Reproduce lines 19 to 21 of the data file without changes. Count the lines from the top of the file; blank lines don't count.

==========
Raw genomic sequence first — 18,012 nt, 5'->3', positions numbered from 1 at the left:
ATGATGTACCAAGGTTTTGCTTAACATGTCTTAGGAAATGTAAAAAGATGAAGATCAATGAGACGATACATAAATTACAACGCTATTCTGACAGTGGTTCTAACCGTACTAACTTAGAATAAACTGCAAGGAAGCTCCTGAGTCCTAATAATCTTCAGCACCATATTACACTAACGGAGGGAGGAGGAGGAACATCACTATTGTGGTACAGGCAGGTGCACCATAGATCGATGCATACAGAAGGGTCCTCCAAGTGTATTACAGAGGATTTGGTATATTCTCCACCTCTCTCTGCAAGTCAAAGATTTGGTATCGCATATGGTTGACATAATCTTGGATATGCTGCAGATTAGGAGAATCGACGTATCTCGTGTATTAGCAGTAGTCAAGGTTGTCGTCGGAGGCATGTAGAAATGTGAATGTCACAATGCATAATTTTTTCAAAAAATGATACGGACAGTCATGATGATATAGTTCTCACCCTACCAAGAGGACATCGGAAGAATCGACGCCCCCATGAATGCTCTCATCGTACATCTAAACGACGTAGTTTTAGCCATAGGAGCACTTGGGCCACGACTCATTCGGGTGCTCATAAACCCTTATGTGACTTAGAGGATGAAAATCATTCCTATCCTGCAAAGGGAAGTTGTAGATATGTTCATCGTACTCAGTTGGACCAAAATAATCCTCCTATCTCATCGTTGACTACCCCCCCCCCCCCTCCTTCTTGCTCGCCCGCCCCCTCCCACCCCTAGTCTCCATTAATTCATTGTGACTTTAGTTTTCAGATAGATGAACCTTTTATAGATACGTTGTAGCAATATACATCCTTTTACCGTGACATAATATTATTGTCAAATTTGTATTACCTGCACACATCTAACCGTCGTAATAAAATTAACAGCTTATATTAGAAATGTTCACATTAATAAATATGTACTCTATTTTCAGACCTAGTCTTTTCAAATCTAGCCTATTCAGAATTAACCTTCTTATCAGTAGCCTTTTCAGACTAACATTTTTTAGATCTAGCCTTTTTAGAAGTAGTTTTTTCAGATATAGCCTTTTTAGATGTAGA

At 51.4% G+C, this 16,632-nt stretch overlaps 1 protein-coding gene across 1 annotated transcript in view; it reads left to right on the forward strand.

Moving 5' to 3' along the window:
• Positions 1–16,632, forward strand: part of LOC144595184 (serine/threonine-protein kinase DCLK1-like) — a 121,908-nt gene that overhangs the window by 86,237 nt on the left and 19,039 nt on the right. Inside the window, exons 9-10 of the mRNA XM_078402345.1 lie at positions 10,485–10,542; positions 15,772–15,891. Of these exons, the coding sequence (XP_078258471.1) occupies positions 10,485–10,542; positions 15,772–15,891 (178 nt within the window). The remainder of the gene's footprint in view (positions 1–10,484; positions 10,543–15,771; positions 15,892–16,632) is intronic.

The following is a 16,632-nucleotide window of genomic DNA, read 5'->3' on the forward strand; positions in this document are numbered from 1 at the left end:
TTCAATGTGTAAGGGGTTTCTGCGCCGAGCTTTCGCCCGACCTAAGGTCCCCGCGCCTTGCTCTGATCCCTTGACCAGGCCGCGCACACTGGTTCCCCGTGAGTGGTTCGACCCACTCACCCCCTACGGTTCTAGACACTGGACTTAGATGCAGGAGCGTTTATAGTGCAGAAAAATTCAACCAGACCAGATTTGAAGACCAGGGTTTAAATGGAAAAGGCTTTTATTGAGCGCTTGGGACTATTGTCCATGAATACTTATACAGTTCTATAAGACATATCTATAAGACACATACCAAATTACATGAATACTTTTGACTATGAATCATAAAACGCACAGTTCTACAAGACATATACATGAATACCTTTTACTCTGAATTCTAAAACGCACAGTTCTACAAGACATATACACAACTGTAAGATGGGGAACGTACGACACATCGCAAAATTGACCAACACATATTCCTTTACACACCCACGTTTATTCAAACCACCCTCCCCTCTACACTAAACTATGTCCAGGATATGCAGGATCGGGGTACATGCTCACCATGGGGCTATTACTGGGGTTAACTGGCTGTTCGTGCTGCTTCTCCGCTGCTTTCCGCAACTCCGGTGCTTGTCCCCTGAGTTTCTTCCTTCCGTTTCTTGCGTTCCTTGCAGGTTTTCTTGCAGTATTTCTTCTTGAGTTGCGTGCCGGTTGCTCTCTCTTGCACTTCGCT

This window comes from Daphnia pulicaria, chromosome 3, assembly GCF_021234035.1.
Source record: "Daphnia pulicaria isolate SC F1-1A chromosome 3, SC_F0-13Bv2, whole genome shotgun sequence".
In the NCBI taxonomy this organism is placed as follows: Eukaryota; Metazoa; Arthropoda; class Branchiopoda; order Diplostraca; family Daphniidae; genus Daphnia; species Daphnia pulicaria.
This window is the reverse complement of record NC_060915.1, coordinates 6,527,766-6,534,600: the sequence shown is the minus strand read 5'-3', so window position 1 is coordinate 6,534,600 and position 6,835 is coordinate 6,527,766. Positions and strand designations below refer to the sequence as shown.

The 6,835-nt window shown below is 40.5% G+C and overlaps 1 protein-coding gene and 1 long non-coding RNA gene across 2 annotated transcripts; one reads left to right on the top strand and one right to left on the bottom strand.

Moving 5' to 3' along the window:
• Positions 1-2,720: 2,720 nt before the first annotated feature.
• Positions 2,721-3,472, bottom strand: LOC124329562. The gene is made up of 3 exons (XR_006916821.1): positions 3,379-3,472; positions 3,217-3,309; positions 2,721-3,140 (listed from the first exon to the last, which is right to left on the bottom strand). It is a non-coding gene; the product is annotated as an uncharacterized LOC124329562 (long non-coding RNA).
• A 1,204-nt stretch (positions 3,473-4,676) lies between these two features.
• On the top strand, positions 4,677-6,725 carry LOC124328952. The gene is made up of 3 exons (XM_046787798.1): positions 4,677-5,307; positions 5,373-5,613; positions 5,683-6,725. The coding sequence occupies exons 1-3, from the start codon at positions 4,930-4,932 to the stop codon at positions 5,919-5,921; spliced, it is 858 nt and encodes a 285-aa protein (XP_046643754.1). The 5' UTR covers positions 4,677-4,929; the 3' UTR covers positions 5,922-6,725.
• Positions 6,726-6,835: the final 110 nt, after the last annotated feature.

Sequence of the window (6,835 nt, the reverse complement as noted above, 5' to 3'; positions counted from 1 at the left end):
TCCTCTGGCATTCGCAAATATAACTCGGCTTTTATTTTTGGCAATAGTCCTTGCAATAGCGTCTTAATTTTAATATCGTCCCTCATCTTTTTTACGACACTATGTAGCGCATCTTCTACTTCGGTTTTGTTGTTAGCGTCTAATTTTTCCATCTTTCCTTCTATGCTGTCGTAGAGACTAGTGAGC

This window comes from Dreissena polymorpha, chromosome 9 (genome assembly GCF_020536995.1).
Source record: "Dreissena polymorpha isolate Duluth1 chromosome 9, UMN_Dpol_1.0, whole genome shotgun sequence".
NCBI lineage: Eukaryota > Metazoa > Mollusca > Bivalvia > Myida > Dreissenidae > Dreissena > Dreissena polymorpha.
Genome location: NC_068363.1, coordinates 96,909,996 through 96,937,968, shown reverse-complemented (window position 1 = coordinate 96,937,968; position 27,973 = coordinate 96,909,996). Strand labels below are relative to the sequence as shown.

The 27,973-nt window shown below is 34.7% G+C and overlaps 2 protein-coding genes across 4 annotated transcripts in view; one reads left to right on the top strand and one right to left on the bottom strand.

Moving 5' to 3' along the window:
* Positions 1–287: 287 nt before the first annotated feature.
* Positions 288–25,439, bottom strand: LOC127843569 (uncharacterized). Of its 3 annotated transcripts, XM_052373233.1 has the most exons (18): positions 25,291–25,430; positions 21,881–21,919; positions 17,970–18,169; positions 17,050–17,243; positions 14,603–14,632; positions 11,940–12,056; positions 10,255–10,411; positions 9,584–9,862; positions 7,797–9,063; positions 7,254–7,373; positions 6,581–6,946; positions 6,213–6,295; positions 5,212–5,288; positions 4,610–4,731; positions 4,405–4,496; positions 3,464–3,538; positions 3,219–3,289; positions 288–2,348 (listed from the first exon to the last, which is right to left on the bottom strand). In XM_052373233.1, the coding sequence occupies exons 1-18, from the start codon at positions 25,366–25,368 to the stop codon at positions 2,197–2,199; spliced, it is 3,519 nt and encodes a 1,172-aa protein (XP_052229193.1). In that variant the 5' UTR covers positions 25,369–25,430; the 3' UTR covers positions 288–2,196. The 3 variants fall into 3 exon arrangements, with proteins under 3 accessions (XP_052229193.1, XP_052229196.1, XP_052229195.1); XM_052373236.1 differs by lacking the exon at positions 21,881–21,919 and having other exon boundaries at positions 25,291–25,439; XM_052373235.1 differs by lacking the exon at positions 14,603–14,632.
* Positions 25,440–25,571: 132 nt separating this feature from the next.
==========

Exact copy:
Sequence of the window (6,835 nt, the reverse complement as noted above, 5' to 3'; positions counted from 1 at the left end):
TCCTCTGGCATTCGCAAATATAACTCGGCTTTTATTTTTGGCAATAGTCCTTGCAATAGCGTCTTAATTTTAATATCGTCCCTCATCTTTTTTACGACACTATGTAGCGCATCTTCTACTTCGGTTTTGTTGTTAGCGTCTAATTTTTCCATCTTTCCTTCTATGCTGTCGTAGAGACTAGTGAGC

This window comes from Dreissena polymorpha, chromosome 9 (genome assembly GCF_020536995.1).